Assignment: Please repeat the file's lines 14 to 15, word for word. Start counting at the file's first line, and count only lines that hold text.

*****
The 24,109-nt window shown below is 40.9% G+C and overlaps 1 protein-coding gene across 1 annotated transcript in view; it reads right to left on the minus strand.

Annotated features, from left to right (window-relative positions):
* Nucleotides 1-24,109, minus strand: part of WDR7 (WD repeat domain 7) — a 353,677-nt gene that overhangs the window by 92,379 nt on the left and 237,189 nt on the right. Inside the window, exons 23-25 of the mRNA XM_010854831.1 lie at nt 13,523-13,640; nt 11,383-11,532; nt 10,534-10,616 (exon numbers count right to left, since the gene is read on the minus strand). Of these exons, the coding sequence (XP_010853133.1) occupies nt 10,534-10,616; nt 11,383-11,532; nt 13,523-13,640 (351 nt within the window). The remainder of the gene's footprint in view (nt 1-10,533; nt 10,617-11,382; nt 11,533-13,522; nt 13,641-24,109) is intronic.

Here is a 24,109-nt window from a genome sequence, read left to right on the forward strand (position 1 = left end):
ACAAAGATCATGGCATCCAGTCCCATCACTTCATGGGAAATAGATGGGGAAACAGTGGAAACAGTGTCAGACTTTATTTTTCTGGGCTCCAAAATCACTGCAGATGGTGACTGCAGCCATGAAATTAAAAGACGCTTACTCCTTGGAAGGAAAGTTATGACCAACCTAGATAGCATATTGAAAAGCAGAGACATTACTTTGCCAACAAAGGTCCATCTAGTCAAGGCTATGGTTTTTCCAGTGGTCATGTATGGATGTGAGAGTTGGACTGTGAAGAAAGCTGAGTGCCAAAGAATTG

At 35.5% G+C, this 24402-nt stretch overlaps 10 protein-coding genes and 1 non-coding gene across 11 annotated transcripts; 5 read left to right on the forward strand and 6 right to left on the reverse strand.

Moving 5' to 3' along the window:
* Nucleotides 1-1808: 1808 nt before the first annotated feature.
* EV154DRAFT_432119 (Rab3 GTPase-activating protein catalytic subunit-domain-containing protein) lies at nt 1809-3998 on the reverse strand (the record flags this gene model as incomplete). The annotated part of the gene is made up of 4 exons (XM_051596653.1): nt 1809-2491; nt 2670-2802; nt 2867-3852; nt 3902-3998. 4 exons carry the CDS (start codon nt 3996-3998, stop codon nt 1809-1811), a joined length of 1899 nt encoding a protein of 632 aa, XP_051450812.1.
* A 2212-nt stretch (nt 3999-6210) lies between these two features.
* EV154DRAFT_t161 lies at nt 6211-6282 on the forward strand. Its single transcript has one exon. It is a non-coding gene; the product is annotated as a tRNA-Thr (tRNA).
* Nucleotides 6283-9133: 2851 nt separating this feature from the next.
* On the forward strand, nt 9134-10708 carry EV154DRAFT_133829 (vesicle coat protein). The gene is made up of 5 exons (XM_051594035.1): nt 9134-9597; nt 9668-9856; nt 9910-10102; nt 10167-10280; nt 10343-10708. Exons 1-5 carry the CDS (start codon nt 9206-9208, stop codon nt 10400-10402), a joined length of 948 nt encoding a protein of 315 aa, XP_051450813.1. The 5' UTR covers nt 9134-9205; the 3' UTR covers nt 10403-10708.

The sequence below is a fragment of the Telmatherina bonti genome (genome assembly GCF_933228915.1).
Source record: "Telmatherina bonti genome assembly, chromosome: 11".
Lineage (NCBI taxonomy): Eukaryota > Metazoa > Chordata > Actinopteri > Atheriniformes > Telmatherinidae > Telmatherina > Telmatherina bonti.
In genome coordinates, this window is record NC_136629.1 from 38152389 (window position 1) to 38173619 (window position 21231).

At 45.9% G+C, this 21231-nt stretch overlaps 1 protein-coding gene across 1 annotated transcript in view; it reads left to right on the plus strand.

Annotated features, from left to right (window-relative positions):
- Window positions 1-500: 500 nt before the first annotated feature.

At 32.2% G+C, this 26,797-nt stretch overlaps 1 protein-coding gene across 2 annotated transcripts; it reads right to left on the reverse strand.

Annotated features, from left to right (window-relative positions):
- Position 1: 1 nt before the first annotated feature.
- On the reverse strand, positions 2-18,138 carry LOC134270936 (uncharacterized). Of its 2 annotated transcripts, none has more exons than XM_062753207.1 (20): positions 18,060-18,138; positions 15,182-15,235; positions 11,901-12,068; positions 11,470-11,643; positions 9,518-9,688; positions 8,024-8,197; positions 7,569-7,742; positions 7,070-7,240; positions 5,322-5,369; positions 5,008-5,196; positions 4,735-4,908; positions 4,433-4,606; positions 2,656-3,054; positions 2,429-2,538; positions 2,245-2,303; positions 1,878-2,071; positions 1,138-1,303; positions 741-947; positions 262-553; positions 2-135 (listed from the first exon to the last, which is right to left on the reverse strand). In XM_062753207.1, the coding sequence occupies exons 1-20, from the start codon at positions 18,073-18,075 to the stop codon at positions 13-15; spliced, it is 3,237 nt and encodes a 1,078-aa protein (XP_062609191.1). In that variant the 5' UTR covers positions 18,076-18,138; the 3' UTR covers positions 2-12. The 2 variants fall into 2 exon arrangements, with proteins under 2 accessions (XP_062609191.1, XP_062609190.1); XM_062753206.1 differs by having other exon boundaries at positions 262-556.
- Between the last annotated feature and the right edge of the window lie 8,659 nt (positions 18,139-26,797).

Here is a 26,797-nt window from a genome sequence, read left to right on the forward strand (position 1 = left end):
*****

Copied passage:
The sequence below is a fragment of the Telmatherina bonti genome (genome assembly GCF_933228915.1).
Source record: "Telmatherina bonti genome assembly, chromosome: 11".